Then there’s a twist. It turns out that North Carolina law requires only one working brake light, which the motorist had, meaning that the cop curbed the car for something that did not violate any law. Must the drugs be suppressed as the fruit of an unreasonable seizure?

No, says the Supreme Court. Just like a seizure based on a reasonable mistake of fact does not violate the Fourth Amendment (the Court gives the good example of cop pulling over a driver who appears to be driving solo in a high-occupancy lane when it turns out that driver had two kids slumped over sleeping in the back seat) neither does a cop’s “objectively reasonable” mistake of law violate the Fourth Amendment.

Here, the Supreme Court says it was reasonable for the cop to (mistakenly) believe that the North Carolina vehicle code in question required all brake lights to be operational. Therefore, the stop was reasonable and the drugs are not suppressed.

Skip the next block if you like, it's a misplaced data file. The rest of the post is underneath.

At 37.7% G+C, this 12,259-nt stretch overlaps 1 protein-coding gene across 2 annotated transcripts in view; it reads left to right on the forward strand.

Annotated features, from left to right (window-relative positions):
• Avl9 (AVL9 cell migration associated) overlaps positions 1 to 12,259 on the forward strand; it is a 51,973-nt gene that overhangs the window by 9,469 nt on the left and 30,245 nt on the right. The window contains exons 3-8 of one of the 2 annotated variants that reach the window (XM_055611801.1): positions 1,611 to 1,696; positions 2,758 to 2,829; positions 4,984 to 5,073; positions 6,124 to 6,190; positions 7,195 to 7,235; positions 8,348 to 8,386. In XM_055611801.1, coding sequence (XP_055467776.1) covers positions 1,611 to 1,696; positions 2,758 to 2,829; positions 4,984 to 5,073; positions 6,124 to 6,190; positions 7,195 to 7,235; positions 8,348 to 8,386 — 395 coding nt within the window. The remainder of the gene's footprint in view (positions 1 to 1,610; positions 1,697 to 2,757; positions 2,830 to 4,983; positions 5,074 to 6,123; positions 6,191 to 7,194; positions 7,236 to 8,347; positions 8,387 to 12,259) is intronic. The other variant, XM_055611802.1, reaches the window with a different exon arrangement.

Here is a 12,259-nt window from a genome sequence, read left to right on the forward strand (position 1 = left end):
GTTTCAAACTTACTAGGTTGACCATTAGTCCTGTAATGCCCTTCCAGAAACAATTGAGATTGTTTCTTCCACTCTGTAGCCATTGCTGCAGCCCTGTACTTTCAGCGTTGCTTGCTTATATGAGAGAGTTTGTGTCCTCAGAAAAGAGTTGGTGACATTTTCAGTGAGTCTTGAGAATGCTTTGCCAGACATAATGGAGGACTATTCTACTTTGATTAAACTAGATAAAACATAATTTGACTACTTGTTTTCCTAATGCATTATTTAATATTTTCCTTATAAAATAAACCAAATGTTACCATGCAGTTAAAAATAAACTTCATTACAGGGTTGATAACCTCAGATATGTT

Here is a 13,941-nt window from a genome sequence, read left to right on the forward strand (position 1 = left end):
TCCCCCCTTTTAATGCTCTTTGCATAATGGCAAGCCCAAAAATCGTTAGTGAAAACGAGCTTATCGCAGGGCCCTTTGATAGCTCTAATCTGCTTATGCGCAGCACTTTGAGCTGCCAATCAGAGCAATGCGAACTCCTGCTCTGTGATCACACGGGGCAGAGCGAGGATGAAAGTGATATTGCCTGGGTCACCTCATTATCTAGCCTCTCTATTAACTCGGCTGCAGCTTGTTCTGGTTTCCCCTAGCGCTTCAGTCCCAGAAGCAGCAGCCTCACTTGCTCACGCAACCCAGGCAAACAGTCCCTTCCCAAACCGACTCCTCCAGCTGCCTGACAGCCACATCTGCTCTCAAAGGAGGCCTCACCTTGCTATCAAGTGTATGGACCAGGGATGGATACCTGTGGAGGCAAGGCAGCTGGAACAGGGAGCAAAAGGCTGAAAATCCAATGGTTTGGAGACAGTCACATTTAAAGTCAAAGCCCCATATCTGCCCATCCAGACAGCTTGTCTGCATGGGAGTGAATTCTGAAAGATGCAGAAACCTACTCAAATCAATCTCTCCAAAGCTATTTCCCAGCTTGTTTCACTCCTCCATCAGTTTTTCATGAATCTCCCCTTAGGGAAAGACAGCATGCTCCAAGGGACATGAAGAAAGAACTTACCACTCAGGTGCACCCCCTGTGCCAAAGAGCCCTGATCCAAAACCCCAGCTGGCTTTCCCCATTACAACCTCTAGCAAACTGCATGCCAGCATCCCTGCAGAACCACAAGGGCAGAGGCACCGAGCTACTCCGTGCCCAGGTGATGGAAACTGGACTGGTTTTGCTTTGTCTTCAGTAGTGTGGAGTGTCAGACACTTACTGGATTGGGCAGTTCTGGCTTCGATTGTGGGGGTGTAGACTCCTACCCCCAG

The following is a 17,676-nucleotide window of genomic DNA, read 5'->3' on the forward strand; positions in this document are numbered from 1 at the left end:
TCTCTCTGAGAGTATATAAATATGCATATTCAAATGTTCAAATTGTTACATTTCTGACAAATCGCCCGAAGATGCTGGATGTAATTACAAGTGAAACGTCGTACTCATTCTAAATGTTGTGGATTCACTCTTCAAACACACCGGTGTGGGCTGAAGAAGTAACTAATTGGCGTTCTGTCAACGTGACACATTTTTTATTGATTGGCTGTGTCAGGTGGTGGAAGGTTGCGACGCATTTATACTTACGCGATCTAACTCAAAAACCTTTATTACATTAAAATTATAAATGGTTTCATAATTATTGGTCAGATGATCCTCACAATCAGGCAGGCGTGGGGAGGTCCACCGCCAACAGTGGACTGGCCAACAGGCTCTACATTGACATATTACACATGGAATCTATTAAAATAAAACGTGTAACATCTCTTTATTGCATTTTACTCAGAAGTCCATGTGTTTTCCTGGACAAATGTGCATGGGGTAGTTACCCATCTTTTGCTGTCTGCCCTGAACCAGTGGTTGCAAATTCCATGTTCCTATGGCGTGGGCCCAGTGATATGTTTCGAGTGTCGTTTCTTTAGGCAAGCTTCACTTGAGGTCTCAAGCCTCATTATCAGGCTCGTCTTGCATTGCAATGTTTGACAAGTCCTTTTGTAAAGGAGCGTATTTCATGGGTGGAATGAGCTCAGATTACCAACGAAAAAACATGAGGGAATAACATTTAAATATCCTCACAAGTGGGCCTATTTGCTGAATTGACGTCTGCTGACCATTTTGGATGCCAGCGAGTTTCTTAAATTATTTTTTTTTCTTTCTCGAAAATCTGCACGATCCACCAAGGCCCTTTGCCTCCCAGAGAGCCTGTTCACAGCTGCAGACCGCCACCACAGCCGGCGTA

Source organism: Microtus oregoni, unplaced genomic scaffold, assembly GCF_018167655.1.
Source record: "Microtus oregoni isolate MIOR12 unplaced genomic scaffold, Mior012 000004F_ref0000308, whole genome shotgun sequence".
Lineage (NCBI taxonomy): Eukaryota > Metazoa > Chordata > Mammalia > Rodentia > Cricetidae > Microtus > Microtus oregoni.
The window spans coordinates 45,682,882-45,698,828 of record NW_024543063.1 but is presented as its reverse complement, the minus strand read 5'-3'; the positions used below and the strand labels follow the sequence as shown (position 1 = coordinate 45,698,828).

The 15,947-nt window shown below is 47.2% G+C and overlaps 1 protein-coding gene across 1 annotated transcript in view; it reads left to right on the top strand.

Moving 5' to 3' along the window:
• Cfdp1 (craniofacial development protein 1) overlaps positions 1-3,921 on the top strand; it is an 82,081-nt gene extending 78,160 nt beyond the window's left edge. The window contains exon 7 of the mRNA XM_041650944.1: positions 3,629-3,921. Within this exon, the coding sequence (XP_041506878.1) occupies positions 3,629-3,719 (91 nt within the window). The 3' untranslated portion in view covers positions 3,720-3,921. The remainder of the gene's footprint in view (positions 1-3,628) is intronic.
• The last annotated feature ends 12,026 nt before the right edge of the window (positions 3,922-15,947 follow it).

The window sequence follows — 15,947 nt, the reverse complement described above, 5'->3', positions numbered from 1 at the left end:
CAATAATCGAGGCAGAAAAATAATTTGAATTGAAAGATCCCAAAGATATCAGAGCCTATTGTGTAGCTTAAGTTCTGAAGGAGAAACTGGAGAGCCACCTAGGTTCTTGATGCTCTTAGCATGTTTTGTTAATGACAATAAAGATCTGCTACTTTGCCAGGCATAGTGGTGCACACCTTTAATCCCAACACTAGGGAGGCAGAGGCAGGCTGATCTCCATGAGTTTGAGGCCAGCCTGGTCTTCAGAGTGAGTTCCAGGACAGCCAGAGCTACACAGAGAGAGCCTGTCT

Obviously, the biggest beef people have with the decision is that it seems to fly in the face of the age-old principle that knowledge of the law is imputed to the general public. In other words, that “ignorance of the law is no excuse.” See e.g., Bryan v. United States, 524 U.S. 184, 195, 118 S.Ct. 1939, 141 L.Ed.2d 197 (1998) (“ignorance of the law is no excuse” for criminal conduct). Indeed, some courts have pointed out that permitting an ignorance of the law defense in the qualified immunity context “might foster ignorance of the law or, at least, encourage feigned ignorance of the law.” Glasson v. City of Louisville, 518 F.2d 899, 909-10 (6th Cir.1975). See also, e.g., Pritchard v. Hamilton Township Board Of Trustees, 2011 WL 2039066, No. 09-4594, (6th Cir., May 25, 2011) (“Knowledge of the statute is imputed to the police officers. … We see no reason to hold that it would be reasonable for an officer to be ignorant of the very statute that he is enforcing.”)

I’m not entirely convinced by Justice Roberts’ attempt to explain these problems away: